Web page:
Delivered by Rabbi Maderer Rosh Hashanah morning
Some of you may have known one of Rodeph Shalom’s oldest, long-time members, Floss Feder, of blessed memory. In my last visit with Floss, who this spring died at the age of 103 ½ , I shared with her our plans to celebrate the 90-year anniversary of our sanctuary. Her face lit up as I asked her: if our sanctuary walls could talk, what would they say? And she shared with me this funny story she remembered from her Confirmation class of 1930. She told the story of when Rabbi Louis Wolsey brought them into the sanctuary to point out one of its distinguishing features: the first four words of Psalm 16, verse 8, painted on the tops of the four pendentives, that say “Shviti Adonai lenegdi tamid,” translating: “I set God before me always.” When Rabbi Wolsey brought Floss’s Confirmation Class into the sanctuary to ask them, “What do the four Hebrew words mean?” One classmate responded that the four words of the Psalm surely mean: “Thank you, call again!”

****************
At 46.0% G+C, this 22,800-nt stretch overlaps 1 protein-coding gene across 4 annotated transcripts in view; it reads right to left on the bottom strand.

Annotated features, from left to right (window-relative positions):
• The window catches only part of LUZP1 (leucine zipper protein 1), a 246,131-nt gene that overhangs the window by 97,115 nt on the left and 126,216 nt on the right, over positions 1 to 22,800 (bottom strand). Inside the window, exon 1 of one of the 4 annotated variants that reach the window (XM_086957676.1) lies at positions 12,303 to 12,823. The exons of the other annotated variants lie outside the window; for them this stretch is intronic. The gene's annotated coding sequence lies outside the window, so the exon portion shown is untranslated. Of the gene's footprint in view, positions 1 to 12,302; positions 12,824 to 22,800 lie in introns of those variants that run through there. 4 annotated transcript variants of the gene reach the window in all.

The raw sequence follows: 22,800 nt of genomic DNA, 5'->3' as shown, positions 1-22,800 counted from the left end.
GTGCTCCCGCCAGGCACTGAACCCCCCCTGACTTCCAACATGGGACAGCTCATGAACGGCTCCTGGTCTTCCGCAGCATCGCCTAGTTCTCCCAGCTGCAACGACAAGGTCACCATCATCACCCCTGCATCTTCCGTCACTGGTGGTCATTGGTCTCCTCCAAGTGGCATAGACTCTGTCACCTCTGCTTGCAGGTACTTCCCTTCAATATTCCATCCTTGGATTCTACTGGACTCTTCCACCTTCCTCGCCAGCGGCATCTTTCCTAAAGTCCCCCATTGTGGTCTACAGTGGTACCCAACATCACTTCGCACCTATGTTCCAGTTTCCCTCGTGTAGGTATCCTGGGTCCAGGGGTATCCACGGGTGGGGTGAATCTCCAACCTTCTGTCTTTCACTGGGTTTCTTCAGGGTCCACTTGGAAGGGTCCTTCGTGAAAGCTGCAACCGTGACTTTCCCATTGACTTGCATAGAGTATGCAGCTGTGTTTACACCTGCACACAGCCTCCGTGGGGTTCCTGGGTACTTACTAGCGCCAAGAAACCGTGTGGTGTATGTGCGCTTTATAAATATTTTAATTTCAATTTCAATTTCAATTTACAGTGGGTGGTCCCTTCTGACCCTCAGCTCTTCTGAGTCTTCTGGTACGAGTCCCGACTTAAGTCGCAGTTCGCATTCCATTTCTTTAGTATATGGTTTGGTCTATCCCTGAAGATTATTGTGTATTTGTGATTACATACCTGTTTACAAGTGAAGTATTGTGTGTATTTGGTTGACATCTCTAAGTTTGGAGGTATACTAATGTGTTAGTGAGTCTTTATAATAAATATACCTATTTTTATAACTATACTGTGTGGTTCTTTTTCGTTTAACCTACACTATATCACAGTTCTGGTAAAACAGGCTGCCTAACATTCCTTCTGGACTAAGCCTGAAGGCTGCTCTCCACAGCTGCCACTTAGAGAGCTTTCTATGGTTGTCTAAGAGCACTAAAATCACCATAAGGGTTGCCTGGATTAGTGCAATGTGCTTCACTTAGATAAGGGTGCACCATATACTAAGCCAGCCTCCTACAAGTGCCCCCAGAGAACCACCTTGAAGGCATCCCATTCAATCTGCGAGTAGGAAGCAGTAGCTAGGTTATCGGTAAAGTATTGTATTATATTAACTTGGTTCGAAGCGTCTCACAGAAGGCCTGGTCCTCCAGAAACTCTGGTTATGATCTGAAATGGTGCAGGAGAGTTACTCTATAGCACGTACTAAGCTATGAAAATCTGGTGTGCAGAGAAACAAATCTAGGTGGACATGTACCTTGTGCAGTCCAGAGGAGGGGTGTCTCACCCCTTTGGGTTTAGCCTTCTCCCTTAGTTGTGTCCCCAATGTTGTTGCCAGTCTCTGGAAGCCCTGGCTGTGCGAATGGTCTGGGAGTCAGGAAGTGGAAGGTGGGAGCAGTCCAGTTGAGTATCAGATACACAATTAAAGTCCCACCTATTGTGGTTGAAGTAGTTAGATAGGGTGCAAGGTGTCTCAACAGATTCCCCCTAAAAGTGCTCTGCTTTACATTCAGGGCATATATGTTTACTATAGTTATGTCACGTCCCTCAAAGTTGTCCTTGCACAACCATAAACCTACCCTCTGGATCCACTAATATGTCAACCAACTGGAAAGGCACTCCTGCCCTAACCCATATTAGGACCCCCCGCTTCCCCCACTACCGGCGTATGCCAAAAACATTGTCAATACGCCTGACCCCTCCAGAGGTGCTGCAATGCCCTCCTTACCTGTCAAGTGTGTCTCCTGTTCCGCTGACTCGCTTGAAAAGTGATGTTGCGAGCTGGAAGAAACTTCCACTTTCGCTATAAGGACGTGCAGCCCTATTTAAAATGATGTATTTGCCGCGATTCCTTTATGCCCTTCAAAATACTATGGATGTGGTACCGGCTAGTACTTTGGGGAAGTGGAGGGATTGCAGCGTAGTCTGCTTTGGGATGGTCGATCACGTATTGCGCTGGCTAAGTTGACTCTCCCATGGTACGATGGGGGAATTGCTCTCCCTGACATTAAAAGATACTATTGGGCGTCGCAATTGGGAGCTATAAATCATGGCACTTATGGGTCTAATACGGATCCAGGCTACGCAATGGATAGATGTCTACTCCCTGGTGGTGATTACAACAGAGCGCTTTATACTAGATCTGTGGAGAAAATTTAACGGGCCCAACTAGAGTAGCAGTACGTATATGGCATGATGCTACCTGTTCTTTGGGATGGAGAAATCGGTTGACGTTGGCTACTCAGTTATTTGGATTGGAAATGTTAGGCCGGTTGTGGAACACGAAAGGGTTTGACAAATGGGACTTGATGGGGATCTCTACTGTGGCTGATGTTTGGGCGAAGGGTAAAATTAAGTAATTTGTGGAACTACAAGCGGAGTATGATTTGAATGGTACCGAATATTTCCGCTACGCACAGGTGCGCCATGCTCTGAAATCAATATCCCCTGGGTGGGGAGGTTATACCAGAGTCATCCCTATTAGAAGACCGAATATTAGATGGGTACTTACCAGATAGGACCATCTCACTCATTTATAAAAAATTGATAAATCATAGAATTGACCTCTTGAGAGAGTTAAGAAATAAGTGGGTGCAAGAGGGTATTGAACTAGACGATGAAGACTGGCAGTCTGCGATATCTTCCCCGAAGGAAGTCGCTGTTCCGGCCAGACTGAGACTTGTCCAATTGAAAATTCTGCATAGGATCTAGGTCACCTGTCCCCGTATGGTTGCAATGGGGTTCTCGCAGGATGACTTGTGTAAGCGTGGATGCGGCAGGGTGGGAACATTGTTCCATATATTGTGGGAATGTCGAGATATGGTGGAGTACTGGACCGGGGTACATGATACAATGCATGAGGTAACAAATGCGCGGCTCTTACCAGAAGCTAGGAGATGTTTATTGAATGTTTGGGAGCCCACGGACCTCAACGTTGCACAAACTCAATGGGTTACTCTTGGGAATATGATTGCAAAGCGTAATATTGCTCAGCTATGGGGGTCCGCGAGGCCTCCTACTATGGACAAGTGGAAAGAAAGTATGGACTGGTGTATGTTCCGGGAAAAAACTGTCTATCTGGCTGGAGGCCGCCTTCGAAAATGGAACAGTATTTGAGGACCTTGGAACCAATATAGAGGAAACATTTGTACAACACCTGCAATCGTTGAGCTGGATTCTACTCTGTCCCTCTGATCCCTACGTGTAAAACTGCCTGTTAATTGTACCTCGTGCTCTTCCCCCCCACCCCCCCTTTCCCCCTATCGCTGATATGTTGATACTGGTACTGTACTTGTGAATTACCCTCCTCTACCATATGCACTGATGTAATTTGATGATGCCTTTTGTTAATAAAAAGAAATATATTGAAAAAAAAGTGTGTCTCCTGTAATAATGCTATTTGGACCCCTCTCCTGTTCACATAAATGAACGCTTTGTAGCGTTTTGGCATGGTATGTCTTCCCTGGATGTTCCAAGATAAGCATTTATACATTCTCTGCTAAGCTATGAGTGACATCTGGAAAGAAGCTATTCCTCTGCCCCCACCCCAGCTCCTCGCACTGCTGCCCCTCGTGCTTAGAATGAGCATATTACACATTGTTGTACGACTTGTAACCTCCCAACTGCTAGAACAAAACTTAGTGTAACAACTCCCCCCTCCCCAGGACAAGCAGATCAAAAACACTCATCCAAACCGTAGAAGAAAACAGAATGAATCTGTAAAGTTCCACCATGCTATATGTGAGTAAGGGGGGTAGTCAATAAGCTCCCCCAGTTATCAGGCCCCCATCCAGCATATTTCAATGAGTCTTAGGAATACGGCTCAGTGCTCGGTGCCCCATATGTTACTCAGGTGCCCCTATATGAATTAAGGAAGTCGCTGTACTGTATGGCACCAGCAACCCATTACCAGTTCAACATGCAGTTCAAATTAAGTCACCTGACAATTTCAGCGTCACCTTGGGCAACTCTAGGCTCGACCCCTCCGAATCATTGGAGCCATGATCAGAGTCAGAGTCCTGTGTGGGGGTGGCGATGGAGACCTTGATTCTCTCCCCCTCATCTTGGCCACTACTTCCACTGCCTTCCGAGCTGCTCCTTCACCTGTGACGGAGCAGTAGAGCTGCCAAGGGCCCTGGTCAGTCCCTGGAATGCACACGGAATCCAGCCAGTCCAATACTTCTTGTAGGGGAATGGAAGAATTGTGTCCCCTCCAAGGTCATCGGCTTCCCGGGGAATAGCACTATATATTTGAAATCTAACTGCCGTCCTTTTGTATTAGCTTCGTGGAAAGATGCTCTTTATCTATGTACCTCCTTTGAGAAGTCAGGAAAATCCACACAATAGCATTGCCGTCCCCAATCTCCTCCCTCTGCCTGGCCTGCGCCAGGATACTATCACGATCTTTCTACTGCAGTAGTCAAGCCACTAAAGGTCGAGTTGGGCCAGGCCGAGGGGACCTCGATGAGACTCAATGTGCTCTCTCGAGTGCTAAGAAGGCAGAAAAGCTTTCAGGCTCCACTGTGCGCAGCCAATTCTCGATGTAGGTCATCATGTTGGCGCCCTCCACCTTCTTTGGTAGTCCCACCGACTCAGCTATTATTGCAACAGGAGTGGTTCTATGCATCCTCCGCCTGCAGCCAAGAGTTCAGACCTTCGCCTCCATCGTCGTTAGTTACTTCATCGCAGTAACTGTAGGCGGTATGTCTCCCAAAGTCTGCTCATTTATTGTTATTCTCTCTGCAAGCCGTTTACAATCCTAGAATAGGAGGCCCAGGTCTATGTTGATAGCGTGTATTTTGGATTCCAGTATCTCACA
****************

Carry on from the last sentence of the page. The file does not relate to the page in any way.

If these walls could talk. If I were to ask you the question, what might you reveal? For some of you, your relationship with this glorious space is just beginning. For many of you, these walls could tell the stories of your lives – pages, chapters, volumes — recounts of memories, the joys, the sorrows, the profound connections experienced within them. These walls are something of a Book of Life—that very Book of Life from our High Holy Day prayers.
This morning and throughout these Days of Awe, we recite “V’katvenu b’sefer chayim/Inscribe us in the Book of Life.” Generations of Jewish commentators have confronted the problematic concept of a Book of Life. Who, still living with more chapters left to write, found themselves with too few pages? The injustice of a Book of Life, that we know ends too soon, for too many, turns some of us away from the concept altogether. Read the rest of this entry »